For Hospital A and the state of Oklahoma, our findings have implications for disease treatment and prevention. Surveillance, increased use of the pneumococcal vaccine, and judicious use of antimicrobial drugs are important components of the effort to limit the spread of resistant S. pneumoniae (3,13,16). For determining community-specific prevalence of PNSP infections, use of hospital antibiograms has been shown to be comparable to active surveillance with centralized testing (17). However, our investigation suggested that when different third-generation cephalosporin test antibiotics are used and when determining high versus intermediate penicillin nonsusceptibility, significant differences can occur between hospital laboratories in the determination of susceptibility. Such differences, whatever their explanation, have important clinical implications for the optimal use of antibiotics (e.g., vancomycin, ceftriaxone, and fluoroquinolones). Accurate laboratory information is needed at the local level to optimize use of antibiotics and minimize the development of antibiotic resistance. Accurate surveillance information is needed at the state level to compare regional prevalences. Further study with more isolates is needed to identify ways to improve the accuracy of this surveillance system.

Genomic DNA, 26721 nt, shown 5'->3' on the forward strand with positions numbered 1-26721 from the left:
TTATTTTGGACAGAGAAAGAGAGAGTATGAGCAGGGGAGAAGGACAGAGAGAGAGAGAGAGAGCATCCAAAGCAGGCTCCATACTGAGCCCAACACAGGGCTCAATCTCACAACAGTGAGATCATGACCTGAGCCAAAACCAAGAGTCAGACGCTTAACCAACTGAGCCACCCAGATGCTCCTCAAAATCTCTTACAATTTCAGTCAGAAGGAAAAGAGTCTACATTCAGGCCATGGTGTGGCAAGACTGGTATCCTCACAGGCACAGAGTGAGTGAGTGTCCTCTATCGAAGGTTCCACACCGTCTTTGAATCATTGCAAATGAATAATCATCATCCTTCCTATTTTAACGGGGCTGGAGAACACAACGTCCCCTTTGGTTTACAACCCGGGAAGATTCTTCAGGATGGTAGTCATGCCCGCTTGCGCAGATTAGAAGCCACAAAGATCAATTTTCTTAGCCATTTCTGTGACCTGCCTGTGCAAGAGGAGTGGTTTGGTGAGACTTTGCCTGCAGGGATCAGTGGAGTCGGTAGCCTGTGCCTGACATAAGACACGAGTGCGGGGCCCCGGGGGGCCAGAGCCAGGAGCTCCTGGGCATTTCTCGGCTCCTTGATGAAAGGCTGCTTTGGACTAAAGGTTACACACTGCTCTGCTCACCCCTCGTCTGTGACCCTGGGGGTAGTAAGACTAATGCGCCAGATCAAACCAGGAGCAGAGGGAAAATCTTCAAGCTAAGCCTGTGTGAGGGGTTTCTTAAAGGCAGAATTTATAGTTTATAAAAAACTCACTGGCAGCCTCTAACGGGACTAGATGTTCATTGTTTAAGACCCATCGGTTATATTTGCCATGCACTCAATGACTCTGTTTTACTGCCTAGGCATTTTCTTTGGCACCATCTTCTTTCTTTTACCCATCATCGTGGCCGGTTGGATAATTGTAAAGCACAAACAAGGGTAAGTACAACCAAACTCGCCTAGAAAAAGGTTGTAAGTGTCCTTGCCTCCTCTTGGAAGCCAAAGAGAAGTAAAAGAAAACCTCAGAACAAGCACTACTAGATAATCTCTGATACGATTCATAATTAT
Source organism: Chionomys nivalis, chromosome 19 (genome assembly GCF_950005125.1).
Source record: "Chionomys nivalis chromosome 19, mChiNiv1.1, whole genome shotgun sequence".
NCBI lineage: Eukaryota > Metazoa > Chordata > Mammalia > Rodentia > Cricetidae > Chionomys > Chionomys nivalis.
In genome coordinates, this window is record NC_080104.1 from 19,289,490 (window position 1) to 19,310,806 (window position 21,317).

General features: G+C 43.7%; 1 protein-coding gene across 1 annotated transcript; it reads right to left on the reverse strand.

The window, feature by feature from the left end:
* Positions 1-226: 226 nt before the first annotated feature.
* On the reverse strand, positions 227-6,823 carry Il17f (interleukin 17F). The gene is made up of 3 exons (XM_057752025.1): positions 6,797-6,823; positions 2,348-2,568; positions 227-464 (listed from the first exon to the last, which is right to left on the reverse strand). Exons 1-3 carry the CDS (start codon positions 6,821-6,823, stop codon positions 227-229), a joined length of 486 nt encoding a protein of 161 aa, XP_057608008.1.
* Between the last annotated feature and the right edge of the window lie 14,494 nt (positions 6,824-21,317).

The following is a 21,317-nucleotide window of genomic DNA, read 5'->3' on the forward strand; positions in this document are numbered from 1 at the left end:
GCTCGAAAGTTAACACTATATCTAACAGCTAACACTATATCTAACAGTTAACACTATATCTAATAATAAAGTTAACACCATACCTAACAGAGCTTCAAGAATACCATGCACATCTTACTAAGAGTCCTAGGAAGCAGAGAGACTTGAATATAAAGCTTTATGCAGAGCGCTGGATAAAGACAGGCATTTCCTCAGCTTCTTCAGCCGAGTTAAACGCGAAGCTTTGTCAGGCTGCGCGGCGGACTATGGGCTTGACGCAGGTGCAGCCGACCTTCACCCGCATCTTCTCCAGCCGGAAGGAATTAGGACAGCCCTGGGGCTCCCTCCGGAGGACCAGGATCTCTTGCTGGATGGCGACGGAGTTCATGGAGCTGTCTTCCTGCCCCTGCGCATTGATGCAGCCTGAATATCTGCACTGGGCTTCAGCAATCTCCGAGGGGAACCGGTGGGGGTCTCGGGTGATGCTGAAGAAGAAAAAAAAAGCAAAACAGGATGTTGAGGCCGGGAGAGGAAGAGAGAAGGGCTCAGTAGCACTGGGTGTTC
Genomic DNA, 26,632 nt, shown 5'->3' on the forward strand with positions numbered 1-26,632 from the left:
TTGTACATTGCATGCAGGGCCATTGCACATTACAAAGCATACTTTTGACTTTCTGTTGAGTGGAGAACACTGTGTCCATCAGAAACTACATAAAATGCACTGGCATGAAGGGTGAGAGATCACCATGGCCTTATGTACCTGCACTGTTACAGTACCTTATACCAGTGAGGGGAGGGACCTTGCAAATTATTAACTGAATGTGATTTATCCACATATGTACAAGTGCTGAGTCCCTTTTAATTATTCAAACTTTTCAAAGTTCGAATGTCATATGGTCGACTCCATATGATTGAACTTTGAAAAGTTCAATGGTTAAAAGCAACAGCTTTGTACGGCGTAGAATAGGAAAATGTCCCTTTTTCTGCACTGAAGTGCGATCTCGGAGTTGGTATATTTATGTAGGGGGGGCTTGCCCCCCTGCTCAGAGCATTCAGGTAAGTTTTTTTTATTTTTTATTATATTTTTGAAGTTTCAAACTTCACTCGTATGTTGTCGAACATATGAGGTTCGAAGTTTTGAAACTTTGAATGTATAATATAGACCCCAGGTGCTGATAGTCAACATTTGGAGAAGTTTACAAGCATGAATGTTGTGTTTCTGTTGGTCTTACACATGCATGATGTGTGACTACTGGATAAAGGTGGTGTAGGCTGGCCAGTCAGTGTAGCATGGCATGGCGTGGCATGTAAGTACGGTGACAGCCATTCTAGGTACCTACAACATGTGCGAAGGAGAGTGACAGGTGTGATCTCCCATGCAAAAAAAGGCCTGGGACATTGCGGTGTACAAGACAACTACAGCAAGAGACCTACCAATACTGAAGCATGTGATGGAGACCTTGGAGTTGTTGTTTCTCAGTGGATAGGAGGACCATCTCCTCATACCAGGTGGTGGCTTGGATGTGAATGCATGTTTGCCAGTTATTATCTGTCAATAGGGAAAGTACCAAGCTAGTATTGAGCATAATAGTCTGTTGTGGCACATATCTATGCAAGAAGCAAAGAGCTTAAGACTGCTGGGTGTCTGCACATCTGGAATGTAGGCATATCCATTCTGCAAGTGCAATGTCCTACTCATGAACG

This investigation documented that many cases of invasive pneumococcal disease could have been prevented by improved immunization practices: 82% of Hospital A case-patients during 1994 to 1997 were eligible for vaccine by ACIP criteria, but only one had record of receiving it. Although hospital records may not have reflected true vaccination status, 1997 data from the Behavioral Risk Factor Surveillance System showed that 40% of Oklahoma residents 65 reported having received the pneumonia vaccine, which is less than the national goal of >60% (18). Targeting vaccination programs at nursing homes may be particularly effective. Oklahoma has recently required that all nursing homes offer pneumococcal vaccination to their residents and provide documentation of vaccination status.